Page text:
4. Other measures. It is suggested that enabling parking control organisations to pursue vehicle owners as well as drivers will improve the effectiveness of ticketing. In practice we believe it will make little if any difference. In most cases the driver and owner are the same person. Finally, it is suggested that local authorities can use existing powers to provide a parking control service on private land. However, we have been informed [1] that authorities will not be obliged to provide this service and that it is seen as a way of providing effective parking enforcement particularly on land such as hospital or university car parks. In other words, it is not expected to be used to help residential properties. Even if a local authority did offer a service, it would be on a ‘take it or leave it’ basis, since the Bill if enacted would create a public sector monopoly. Our right to tender for a service tailored to the specific needs of our residents would have been removed.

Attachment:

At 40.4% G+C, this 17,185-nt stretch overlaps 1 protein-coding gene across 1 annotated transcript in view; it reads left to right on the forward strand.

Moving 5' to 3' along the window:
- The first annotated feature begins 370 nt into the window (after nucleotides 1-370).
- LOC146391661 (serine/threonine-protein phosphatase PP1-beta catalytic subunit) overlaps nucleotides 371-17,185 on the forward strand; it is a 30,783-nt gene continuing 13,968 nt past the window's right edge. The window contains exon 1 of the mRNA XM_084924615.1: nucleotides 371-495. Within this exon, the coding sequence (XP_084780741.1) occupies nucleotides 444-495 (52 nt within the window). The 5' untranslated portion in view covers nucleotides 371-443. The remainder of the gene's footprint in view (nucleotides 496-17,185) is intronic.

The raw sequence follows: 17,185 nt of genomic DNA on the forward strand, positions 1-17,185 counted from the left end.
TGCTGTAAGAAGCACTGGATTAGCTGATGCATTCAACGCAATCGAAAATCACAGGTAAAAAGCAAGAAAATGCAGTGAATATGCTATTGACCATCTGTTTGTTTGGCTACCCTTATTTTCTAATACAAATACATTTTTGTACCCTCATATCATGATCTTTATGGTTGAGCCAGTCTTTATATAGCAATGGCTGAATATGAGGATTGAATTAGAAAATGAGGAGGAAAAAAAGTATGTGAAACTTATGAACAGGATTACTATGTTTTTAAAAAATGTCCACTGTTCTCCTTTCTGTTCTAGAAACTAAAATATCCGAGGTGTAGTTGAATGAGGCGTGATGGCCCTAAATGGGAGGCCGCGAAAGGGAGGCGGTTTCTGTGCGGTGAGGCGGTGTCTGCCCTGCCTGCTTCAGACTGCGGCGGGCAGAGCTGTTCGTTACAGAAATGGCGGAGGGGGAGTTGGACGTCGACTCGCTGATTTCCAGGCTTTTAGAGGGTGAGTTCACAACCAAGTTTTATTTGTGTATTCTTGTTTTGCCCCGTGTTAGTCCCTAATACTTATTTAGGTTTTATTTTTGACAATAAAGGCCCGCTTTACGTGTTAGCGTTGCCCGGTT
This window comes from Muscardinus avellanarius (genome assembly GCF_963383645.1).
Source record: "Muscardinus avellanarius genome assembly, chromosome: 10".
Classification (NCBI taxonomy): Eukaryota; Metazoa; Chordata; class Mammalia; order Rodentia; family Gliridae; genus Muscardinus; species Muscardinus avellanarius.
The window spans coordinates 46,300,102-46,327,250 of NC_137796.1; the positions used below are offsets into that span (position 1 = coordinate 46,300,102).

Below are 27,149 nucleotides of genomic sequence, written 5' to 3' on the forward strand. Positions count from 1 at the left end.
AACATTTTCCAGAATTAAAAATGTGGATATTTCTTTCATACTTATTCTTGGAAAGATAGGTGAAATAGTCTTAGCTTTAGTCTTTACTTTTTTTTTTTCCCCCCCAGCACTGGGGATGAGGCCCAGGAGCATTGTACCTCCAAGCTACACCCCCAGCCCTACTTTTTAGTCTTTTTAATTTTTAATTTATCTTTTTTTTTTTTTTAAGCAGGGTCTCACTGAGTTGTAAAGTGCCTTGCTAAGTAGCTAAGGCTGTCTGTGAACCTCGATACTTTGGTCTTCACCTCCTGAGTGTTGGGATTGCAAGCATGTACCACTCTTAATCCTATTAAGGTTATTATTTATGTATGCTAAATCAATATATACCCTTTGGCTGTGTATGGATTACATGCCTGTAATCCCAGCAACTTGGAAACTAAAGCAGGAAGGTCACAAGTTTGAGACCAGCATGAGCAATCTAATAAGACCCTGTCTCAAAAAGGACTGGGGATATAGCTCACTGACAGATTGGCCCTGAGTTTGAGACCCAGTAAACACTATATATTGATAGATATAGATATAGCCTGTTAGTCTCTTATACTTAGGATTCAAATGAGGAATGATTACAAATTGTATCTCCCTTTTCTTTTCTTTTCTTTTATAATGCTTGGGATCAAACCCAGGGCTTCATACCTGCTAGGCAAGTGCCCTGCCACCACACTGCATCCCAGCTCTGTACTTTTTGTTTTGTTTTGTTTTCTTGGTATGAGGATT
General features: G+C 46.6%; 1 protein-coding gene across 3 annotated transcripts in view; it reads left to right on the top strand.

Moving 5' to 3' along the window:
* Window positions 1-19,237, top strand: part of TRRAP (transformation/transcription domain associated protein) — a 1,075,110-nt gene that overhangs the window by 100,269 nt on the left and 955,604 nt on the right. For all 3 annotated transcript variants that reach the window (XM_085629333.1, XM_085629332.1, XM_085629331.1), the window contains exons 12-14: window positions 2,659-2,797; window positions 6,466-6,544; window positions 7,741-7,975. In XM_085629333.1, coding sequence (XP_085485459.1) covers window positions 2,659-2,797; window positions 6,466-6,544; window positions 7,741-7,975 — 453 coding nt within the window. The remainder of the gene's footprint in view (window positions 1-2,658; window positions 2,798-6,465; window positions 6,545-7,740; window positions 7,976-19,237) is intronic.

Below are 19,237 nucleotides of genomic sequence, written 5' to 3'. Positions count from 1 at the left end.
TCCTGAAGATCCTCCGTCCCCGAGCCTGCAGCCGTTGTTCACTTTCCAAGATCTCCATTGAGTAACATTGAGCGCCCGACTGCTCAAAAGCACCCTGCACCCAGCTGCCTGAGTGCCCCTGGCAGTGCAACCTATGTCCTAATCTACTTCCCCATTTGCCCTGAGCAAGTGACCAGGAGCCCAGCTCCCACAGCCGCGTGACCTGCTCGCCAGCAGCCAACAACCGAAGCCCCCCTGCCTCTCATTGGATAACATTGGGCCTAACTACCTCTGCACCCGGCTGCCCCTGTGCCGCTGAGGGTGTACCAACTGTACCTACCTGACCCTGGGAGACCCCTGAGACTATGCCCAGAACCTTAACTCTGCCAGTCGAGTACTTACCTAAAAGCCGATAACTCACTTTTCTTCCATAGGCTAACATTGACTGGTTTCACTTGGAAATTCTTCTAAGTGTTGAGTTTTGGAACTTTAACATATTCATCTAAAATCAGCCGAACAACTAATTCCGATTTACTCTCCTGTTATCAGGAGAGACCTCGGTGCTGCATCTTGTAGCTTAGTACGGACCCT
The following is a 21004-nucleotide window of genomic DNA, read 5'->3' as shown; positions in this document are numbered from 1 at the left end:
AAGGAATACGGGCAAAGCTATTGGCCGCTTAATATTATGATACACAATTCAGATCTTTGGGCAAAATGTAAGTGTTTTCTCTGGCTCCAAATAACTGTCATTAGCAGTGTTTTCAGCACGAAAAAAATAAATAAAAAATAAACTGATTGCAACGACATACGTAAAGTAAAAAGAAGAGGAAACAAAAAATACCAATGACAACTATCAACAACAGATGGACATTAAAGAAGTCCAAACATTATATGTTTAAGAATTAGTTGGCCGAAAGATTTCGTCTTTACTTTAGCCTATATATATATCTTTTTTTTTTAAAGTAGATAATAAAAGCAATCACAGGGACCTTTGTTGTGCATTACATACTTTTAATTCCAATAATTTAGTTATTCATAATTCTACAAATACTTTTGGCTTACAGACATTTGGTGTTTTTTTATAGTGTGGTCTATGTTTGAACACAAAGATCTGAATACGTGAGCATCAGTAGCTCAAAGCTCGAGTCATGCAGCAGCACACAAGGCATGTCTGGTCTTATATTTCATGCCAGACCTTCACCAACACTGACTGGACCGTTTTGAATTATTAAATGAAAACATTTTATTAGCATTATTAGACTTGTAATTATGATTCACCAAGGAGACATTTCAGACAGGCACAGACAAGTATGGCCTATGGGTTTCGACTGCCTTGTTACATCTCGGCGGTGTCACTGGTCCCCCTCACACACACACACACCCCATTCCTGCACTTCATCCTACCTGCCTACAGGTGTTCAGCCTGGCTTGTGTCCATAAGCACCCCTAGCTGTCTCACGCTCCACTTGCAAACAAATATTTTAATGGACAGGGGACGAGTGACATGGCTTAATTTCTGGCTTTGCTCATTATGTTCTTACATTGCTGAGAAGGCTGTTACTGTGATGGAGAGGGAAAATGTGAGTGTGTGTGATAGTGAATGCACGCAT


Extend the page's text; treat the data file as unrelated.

5. How widespread is the problem? We do not have the resources to conduct a survey, but we know that a single parking control contractor has 84 private residential clients in Croydon alone. Some of these clients will include hundreds of individual homes. We are also aware of protests raised by private estates in other boroughs. It seems fair to conclude that the problems in Croydon are repeated in boroughs across much of urban England affecting many, perhaps hundreds, of thousands of homes. Before concluding that the interests of all these homeowners were to be ignored, did the Home Office conduct any research into the size of the problem? It should also be noted that the Home Office letter (ref.1) claims that the government recognises that it is important to balance the rights of the motorist to have access to their vehicle, with the rights of landowners to use and control access to their property. However, our residents are motorists too, and are themselves denied access to their vehicles by rogue parkers. In other words, the Bill not only denies homeowners’ rights to effective protection of their property, but sets their rights as motorists below those of people who park with selfish disregard for others.